Regional leader Carles Puigdemont held a meeting of his cabinet to decide how to press an independence drive that has stirred powerful emotions across Spain and raised concern in European Union partner states.
Catalan police armed with automatic rifles stood guard at Barcelona's Parc de la Ciutadella which houses the elegant 18th century building. Spanish national police, decried by separatists over their use of force to hinder an Oct. 1 referendum, were not to be seen.
A declaration of independence would deepen Spain's biggest political crisis since an attempted military coup in 1981 and would almost certainly draw tough counter-measures from Madrid, possibly including suspension of the regional government.
The parliament and other buildings, such as the regional high court building, could become a focus of contention between Spanish and Catalan authorities.
Thousands of national police reinforcements sent by Madrid for the referendum remain in the area, many of them in two cruise ships docked in Barcelona harbour.
Pro-independence demonstrators were due to gather before the parliament building under the slogan "Hello Republic" to mark Puigdemont's speech at 6 p.m. (1600 GMT).
Hundreds of thousands of people demonstrated in Barcelona against independence at the weekend, waving red-yellow Spanish flags through the city centre. That rally fell a week after some 900 people were injured when police fired rubber bullets and stormed crowds with truncheons to disrupt a referendum ruled illgal in Madrid.
Puigdemont has said he is determined to apply a law passed by the Catalan assembly which called for a declaration of independence within days if Catalans voted 'yes' in the Oct. 1 referendum.
The government of Spain's wealthiest region says 90 percent of those who voted backed independence, but turnout was only 43 percent as many opponents of independence stayed at home.
The Madrid government has said it will respond immediately to any unilateral declaration.
Puigdemont could ask the parliament to vote on a motion of independence, which lawmakers say would start a period of up to six months during which Catalonia would write a new constitution and negotiate a divorce with Spain; or he could make a statement of intent on a future independence declaration.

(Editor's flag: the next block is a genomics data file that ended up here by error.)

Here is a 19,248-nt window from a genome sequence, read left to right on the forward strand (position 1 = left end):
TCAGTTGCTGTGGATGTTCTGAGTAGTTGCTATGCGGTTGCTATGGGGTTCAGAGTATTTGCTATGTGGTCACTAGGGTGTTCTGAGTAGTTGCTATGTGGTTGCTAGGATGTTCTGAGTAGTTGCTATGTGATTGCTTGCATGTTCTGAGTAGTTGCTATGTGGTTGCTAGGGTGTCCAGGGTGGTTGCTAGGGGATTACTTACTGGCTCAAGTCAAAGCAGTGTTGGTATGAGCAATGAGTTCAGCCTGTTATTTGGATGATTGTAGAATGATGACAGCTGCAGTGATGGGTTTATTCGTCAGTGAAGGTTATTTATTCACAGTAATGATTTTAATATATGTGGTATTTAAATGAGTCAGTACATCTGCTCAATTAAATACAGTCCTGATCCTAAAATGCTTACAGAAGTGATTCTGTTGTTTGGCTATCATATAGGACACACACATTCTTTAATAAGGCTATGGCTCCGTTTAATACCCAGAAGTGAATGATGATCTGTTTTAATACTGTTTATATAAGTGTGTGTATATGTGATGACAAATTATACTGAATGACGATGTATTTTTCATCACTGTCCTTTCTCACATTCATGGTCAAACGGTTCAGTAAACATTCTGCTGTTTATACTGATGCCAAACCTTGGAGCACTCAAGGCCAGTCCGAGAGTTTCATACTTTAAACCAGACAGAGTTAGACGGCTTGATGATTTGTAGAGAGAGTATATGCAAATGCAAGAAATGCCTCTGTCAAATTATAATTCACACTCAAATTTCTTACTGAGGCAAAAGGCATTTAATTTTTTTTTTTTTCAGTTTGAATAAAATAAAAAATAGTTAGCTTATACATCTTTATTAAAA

Catalan government spokesman Jordi Turull refused to disclose what Puigdemont would say but told a news conference after the cabinet meeting he would be "clear and explicit" and Tuesday would be an historic day.
Ruling party lawmakers say Prime Minister Mariano Rajoy is considering taking the unprecedented step of dissolving the Catalan parliament and triggering new regional elections, the so-called nuclear option.
Markets have been rattled by the Catalan crisis, raising Spain's borrowing costs and pushing down shares.
Spain's benchmark 10-year bond yields were a touch lower on Tuesday, but above lows hit the previous session as investors awaited Puigdemont's speech. Spain's benchmark Ibex share index was down nearly one percent.
The tension is taking its toll on the business climate. On Monday, three more Catalonia-based companies joined a business drift from the region that has gathered steam since the Oct. 1 referendum.
Property group Inmobiliaria Colonial and infrastructure firm Abertis both decided to relocate their head offices to Madrid and telecoms firm Cellnex said it would do the same for as long as political uncertainty in Catalonia continued.
Publishing house Grupo Planeta said it would move its registered office from Barcelona to Madrid if the Catalan parliament unilaterally declared independence.
Spain's finance minister said it was the Catalan government's fault the companies were leaving.
The issue has deeply divided the northeastern region as well as the Spanish nation. Opinion polls conducted before the vote suggested a minority of around 40 percent of residents in Catalonia backed independence.
Losing Catalonia, which has its own language and culture, would deprive Spain of a fifth of its economic output and more than a quarter of exports.
The crisis has reopened old divisions in a nation where the right-wing dictatorship of General Francisco Franco, who died in 1975, is a living memory easily revived by strong displays of nationalism.
(Additional reporting by Rodrigo de Miguel, Paul Day, Blanca Rodriguez, Emma Pinedo, Jesus Aguado, Carlos Ruano and Alba Asenjo; Writing by Adrian Croft; editing by Ralph Boulton)
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